MILES O'BRIEN: Frick is preaching to the choir for people like Liza Long. Liza is trying to bring a national discussion about mental health care to a crescendo.
LIZA LONG: Everybody wants to help these kids, but we don't have the information, we don't have the resources. Too often, there just isn't enough.
MILES O'BRIEN: She knows firsthand how unavailable and unaffordable mental health care can be in the U.S. After all, she is trying stop the storm from building inside her own son.
When Adam Lanza went on his rampage, in Newtown Connecticut, Liza watched with a strong sense of foreboding: might this be a vision of her future? Her son, we'll call him Michael, is a bright normal 13-year-old, most of the time, but he is prone to violent, uncontrollable blind rages. All of this roiled in her mind as she wrote a blog post about her son that went viral.
NEWSCASTER: Circulating across social media today is a blog, titled "I Am Adam Lanza's Mother."
MILES O'BRIEN: It launched a national conversation on the link between mental illness and violence.
LIZA LONG: I had no idea that I wasn't alone. Really, I thought I must be the only person in America who's struggling with this. And, boy, I heard from so many people who said, "You just told my story."
MILES O'BRIEN: Liza Long lives in fear every time she leaves the house.
LIZA LONG: You feel like you're in a warzone, right down to the constant anxiety. I'm always checking my phone. I'm panicked. What if something goes wrong? I never know.
MILES O'BRIEN: Her son has been different since he was born.
LIZA LONG: As a parent, you don't always know what's normal, but then, looking back, I think that there were signs early on that he just wasn't the same as other children his age.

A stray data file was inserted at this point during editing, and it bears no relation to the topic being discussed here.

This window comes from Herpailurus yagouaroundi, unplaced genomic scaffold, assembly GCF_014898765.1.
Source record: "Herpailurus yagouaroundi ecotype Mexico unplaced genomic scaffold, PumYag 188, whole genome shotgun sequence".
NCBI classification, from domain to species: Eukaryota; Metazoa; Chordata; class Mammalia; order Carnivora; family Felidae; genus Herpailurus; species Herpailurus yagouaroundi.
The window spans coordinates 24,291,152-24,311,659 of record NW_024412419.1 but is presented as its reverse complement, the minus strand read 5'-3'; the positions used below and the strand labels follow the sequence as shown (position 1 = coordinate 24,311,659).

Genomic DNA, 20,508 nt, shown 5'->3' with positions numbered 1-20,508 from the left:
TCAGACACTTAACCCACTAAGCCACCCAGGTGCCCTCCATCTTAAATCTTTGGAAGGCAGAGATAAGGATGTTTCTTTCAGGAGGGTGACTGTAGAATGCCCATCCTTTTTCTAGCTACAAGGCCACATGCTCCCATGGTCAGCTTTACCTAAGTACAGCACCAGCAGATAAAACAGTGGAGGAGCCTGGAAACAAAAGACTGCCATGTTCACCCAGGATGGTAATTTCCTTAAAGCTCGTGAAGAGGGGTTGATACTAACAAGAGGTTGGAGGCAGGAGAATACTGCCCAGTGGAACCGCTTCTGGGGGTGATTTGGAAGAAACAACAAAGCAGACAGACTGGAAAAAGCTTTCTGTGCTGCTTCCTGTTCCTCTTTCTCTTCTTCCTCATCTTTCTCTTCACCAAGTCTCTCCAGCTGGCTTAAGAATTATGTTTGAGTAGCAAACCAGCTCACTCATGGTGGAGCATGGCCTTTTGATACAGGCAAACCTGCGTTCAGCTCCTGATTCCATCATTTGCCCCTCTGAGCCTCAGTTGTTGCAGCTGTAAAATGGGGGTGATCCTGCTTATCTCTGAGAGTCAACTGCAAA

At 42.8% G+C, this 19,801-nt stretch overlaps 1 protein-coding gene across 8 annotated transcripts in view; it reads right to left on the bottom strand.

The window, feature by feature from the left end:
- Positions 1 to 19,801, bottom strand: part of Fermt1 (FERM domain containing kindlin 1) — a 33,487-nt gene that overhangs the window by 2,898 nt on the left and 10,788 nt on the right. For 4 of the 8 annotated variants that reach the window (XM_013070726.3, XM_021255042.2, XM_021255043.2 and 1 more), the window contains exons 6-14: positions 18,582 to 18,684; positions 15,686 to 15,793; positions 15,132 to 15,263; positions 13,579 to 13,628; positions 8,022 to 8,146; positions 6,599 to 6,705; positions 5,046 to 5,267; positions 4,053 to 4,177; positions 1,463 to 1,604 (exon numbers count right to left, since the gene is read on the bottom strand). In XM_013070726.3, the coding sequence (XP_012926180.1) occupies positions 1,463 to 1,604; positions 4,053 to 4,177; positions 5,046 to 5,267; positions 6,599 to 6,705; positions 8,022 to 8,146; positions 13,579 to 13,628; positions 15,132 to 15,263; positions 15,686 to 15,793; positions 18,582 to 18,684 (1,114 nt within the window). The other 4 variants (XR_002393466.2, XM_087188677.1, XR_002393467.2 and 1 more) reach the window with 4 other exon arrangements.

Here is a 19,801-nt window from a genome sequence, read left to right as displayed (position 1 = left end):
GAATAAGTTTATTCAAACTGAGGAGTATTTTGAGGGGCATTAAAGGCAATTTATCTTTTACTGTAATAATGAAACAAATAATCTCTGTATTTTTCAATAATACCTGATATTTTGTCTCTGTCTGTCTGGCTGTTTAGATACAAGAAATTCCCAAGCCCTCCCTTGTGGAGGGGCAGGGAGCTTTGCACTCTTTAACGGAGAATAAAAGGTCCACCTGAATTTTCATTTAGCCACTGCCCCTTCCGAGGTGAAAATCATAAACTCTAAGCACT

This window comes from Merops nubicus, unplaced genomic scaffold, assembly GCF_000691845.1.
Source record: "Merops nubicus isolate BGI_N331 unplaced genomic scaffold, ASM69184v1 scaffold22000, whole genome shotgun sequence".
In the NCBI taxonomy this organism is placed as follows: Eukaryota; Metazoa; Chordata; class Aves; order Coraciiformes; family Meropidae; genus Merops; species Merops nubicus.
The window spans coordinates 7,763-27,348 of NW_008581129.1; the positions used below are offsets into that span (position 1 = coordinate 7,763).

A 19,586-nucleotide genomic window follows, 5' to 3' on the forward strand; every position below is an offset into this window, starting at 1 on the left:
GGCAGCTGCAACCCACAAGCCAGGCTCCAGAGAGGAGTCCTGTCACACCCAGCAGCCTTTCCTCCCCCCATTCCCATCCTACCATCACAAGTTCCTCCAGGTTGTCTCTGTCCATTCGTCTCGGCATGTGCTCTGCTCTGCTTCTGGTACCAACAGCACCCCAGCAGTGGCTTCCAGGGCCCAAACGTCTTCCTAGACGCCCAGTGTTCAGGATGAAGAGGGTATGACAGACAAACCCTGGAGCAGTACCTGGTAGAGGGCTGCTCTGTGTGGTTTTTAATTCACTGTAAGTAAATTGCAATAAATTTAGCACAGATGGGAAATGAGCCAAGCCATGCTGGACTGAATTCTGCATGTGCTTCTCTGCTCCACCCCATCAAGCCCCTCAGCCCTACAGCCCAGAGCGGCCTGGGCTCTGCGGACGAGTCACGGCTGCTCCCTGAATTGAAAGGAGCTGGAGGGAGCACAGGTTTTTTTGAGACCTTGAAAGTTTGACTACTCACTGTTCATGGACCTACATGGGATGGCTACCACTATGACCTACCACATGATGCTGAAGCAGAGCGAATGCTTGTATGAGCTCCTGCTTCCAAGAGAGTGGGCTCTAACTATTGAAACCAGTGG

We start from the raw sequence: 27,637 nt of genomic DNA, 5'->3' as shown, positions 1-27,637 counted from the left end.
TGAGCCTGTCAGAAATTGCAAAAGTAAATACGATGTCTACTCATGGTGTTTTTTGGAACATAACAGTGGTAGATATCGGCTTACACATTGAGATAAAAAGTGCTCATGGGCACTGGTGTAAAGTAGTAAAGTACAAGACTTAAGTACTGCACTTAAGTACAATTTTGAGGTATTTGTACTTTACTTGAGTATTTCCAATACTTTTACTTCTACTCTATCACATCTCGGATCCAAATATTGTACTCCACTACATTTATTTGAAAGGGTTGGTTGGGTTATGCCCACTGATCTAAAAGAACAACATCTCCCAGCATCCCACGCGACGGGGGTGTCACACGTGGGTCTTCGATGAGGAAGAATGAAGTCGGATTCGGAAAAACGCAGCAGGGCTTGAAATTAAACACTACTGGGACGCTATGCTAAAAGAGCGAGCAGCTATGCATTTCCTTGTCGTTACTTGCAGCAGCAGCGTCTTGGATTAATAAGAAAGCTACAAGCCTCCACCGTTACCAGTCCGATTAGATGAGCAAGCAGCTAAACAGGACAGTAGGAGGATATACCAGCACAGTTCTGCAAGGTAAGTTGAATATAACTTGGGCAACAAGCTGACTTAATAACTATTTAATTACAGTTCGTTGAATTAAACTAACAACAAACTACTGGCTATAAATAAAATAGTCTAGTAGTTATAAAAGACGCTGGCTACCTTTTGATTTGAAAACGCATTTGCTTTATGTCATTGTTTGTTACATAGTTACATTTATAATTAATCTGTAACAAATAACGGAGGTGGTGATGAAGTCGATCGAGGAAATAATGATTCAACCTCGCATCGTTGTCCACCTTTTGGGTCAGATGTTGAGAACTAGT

He did things like bang his head against the wall a lot. I remember asking a pediatrician about that, like, "Why is this kid banging his head against the wall all the time?" "Oh, just some kids do that." Or repetitive sounds, made a lot of repetitive sounds. Again, we just didn't know any better.
MILES O'BRIEN: I met Michael on a good day.
MICHAEL: And it really was kind of fun, because you really have nothing to do in the loony bin.
LIZA LONG: Don't call it the loony bin.
MICHAEL: That's what it is.
MILES O'BRIEN: But in her car, Liza carries evidence that he can change into something very frightening.
So what's this?
LIZA LONG: This is the Tupperware container.
MILES O'BRIEN: What's in it?
LIZA LONG: I'll show you: hammers, knives, scissors, anything sharp.
MILES O'BRIEN: Now, why did you do that?
LIZA LONG: Because he pulled a knife on me. So the knives travel with me. I don't have to worry about that.
MILES O'BRIEN: Not surprisingly, Liza does not have a gun in the house and doesn't think anyone with a child like Michael should.
MICHAEL'S BROTHER: I'm not doing anything.
MICHAEL: You put your foot down on the pedal. Please go away!
MICHAEL'S BROTHER: I moved this piano out of the way and moved this bench and sat down on it, and then he came over here and...
MICHAEL: No, I was playing it before you sat down.
MILES O'BRIEN: Brothers bickering: the usual stuff in most households. But here, everyone is on eggshells.
MICHAEL: Thanks a lot.
MILES O'BRIEN: Because every now and then, for no apparent reason, Michael flips into a wild rage.
What happens when you have a rage?
MICHAEL: Your mind goes blank. You think about nothing but getting revenge on the people that have hurt you, you lash out and do violent things. It's very hurtful, and afterwards you may be incredibly tired and basically depressed. You feel really bad about it, but you know that there's not really anything you can do to them to make up to the people you hurt during those incidents. You can't control yourself when you're like that and no one else can. When you get like that, you just want to get the heck away from anyone in the area. It's kind of like a werewolf. When a werewolf turns into a werewolf, it doesn't know who he is, it doesn't know where he is, it's just wants to hurt and fight people.